If you’ve ever been curious about trying the uber-trendy keto diet, you’ve likely discovered that the eating approach has very restrictive guidelines. For some, the thought of adhering to these rules and tallying up macros is overwhelming, which makes opting for lazy keto — a less restricted twist on the traditional ketogenic diet — appealing.
People can find the keto diet hard to maintain, says registered dietitian Maria Sorbara Mora. “These variations help ease the negative side effects and make it more appealing and available,” Mora says.
But before you dive into following the lazy keto diet, you may be wondering if it’s a healthy choice, and if following this eating strategy will help you achieve your weight-loss goals. Here’s what experts have to say.
What Is Lazy Keto?
First, a refresher on how the traditional ketogenic diet works: Followers of this eating strategy track macros, with a typical breakdown being 70 to 80 percent fat, 5 to 15 percent carbohydrates and 10 to 20 percent protein, according to the Harvard T.H. Chan School of Public Health.
Drastically cutting down on carbs and maintaining this mix of macros induces ketosis, a state where your body will use fat for energy, instead of glucose (sugar) which derives from carbs. Since both fat and protein are very satiating, you may consume fewer calories, which leads to more energy expenditure and weight loss, says Sam Kramer, RD, a licensed nutritionist and senior nutrition coordinator for Kroger Health.
But tracking macros and devising meals that adhere to the diet’s rigid guidelines can be tricky.
Enter lazy keto, which offers a far simpler approach: Rather than tracking carbs, fat and protein, all you’ll need to do is tally up carbohydrates, Kramer says. Some professionals refer to this style as “dirty” since you’re still maintaining a high-fat diet without regard to your meals’ overall nutritional value.
What Are the Rules of the Lazy Keto Diet?
The critical difference with lazy keto is the attention to detail. Your only restriction is keeping in that 5 to 10 percent carbohydrate range.
“With lazy keto, you are not concerned about the sources of your nutrients [so long as] carbohydrates are restricted. This means the only rule is limiting carbohydrate intake, including grains, fruits, vegetables, simple sugars and so on,” Kramer explains.
Another difference with lazy keto is food choices, Mora says.
While strict keto encourages participants to avoid highly-processed foods, dirty or lazy keto has more liberties since the only true restrictions are your carbs.
“This usually means foods are more processed, higher in sodium and less nutrient-dense. It may be very low in fiber as well,” Mora says.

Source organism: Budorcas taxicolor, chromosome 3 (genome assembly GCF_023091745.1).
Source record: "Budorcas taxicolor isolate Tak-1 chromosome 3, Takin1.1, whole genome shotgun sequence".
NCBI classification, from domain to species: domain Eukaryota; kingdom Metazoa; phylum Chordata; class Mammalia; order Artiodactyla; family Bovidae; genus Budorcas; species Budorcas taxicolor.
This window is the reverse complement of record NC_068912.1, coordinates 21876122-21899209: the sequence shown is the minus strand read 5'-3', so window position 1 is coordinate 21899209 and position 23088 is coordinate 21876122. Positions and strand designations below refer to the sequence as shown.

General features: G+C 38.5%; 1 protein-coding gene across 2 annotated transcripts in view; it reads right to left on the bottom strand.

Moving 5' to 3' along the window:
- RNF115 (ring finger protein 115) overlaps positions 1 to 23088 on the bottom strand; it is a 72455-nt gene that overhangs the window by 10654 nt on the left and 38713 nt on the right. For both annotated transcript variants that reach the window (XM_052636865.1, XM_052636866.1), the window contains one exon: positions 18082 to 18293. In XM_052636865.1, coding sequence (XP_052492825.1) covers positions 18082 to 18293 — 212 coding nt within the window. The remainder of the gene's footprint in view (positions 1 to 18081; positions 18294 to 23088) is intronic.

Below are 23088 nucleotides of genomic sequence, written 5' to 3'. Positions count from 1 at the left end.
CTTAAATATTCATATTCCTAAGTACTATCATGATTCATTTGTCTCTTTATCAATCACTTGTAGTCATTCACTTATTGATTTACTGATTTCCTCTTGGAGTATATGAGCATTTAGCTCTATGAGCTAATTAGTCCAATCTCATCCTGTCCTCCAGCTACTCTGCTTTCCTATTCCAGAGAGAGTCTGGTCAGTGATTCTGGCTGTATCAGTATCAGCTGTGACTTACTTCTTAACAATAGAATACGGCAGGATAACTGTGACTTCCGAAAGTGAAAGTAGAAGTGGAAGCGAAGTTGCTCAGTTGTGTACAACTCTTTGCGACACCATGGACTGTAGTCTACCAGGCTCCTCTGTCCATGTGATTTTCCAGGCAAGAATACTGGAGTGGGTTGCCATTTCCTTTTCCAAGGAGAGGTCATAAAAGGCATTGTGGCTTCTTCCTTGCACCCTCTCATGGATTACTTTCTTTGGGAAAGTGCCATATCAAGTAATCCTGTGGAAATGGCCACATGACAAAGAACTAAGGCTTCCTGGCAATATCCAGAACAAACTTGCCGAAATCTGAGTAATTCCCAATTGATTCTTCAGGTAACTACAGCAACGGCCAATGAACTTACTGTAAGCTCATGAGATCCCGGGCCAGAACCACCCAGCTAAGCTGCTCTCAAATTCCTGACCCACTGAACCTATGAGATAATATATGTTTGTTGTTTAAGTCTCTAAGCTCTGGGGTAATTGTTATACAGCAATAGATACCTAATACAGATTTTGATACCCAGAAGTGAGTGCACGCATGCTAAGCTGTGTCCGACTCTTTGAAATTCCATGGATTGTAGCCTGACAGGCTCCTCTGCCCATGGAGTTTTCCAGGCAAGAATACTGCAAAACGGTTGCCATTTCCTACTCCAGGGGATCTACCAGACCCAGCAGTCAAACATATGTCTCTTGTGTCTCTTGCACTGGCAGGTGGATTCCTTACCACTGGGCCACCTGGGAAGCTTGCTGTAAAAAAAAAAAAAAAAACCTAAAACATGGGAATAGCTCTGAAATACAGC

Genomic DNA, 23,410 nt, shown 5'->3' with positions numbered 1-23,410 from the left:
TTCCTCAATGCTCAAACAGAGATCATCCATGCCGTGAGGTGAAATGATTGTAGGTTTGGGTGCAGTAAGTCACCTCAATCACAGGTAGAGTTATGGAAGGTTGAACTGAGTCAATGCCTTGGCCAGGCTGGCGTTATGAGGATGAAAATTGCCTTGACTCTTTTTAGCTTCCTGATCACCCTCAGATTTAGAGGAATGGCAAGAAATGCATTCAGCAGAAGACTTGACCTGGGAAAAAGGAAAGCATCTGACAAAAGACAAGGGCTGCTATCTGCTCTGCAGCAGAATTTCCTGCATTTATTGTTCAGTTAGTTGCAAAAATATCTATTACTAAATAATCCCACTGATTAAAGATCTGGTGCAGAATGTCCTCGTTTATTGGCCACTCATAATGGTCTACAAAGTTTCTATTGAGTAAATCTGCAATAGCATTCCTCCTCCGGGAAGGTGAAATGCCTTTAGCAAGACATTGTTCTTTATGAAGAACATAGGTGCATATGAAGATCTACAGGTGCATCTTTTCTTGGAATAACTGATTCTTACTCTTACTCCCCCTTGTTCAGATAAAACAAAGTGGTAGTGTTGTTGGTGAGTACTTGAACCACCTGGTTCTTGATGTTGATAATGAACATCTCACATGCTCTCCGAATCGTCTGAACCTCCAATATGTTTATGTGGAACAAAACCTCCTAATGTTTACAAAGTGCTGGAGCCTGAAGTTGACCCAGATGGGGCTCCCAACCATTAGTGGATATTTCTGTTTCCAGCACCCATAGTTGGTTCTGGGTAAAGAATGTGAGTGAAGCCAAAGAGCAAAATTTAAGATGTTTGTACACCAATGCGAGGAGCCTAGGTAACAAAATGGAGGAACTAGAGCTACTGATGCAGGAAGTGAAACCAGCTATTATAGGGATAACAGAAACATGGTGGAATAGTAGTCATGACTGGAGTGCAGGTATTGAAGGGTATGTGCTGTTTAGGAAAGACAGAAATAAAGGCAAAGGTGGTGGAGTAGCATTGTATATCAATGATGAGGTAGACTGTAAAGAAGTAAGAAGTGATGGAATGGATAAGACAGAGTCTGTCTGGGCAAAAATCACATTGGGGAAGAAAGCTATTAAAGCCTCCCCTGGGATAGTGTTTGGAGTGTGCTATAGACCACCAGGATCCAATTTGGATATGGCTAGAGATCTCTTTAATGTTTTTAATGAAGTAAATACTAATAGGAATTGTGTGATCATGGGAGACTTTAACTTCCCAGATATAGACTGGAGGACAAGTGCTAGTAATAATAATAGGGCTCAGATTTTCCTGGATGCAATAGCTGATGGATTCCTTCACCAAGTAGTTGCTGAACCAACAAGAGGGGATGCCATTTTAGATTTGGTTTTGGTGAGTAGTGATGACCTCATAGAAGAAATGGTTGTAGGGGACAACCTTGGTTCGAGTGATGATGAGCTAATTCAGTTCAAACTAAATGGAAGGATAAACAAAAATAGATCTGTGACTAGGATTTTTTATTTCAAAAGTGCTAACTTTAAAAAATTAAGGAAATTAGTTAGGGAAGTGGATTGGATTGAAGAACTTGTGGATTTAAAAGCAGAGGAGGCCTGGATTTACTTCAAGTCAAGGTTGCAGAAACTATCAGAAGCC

The Benefits of Lazy Keto
1. It’s Less Work
Unlike keto, where many people will spend a Sunday afternoon carefully measuring and prepping for the week ahead, the lazy style doesn’t require as much planning and thought, making it a holistic approach, Kramer says.
“By not having to worry about specific macronutrient distribution besides carbohydrates, there is less focus on planning meals, hitting specific macronutrient targets and fewer guidelines as to the foods you can incorporate or exclude besides carbohydrates,” Kramer explains.
2. It Lets You Test-Drive Keto
If you want to have an introduction into what a keto diet is like without fully committing, trying out lazy keto could be a good start, says Gabby Geerts, registered dietitian at Green Chef.
“Lazy keto gets people involved in the keto lifestyle more easily with only the carb restriction,” Geerts says. “While more difficult, lazy keto could lead to the keto diet’s touted potential health benefits including weight loss, better control blood sugar, reduced heart disease risk, improved lipid profiles and others.”
3. Lazy Keto Makes Eating Out Easier
One of the setbacks of keto is having a social life. Because there are many restrictions, ordering off a menu for takeout or at a restaurant is no easy task.
“Proponents of this version of keto say it’s less rigid and restrictive and more flexible. They can more readily adhere to the rules of low carb and can go out to eat in restaurants,” Mora says.
For example, a lazy keto plan will include a double bacon cheeseburger with no bun instead of having a low carb salad with grilled organic wild salmon with high-fat dressing.
The Downfalls of Lazy Keto
1. It May Not Result in Weight Loss
Though not everyone chooses to be on a keto diet to lose weight, it’s a selling point for many. And if that’s your ultimate goal, Mora says it’s better to go all-in, rather than one-third of the way.
That’s because it’s not as easy to get into a ketosis state where you burn fat with a lazy keto diet. You’re more likely to eat foods that lack the nutrition your body needs to meet health goals.
“Lazy keto usually includes high processed and high sodium foods that are inherently loaded with saturated fats. It is usually low in fiber and vital nutrients,” Mora says. “Because people don’t need to track calorie intake can be quite high and may not lead to weight loss.”
2. There’s No Science to Back It Up
Though there many studies on keto, particularly in its ability to treat some health conditions, none have been conducted about a “lazy” approach, according to registered dietitian Melissa Nieves.
As with anything, it’s risky to shift your eating habits without understanding the efficacy, effectiveness or the potential long-term effects on your body. Before you give it a go, Nieves urges people to check with a physician or trusted medical professional.
3. You May Feel Hungrier
One main drawback of lazy keto is that it doesn’t produce the same feel-good vibes that many keto fans rave about, says Amar Kalidas, DO. Like, feeling fuller for longer.
With lazy keto, many patients tend to not eat enough fats, which can make them feel hungrier than if they weren’t on a diet at all, Dr. Kaildas says.